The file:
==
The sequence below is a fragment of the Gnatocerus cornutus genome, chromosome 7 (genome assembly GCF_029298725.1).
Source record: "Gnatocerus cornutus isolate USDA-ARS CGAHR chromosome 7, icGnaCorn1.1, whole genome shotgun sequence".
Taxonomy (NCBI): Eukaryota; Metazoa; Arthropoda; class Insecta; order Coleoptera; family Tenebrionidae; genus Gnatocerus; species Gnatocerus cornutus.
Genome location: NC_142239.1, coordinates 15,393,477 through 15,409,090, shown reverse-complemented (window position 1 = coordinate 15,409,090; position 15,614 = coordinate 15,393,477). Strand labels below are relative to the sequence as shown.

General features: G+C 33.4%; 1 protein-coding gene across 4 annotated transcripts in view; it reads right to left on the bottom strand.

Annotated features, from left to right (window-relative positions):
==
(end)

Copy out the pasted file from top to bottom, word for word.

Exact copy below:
The sequence below is a fragment of the Gnatocerus cornutus genome, chromosome 7 (genome assembly GCF_029298725.1).
Source record: "Gnatocerus cornutus isolate USDA-ARS CGAHR chromosome 7, icGnaCorn1.1, whole genome shotgun sequence".
Taxonomy (NCBI): Eukaryota; Metazoa; Arthropoda; class Insecta; order Coleoptera; family Tenebrionidae; genus Gnatocerus; species Gnatocerus cornutus.
Genome location: NC_142239.1, coordinates 15,393,477 through 15,409,090, shown reverse-complemented (window position 1 = coordinate 15,409,090; position 15,614 = coordinate 15,393,477). Strand labels below are relative to the sequence as shown.

General features: G+C 33.4%; 1 protein-coding gene across 4 annotated transcripts in view; it reads right to left on the bottom strand.

Annotated features, from left to right (window-relative positions):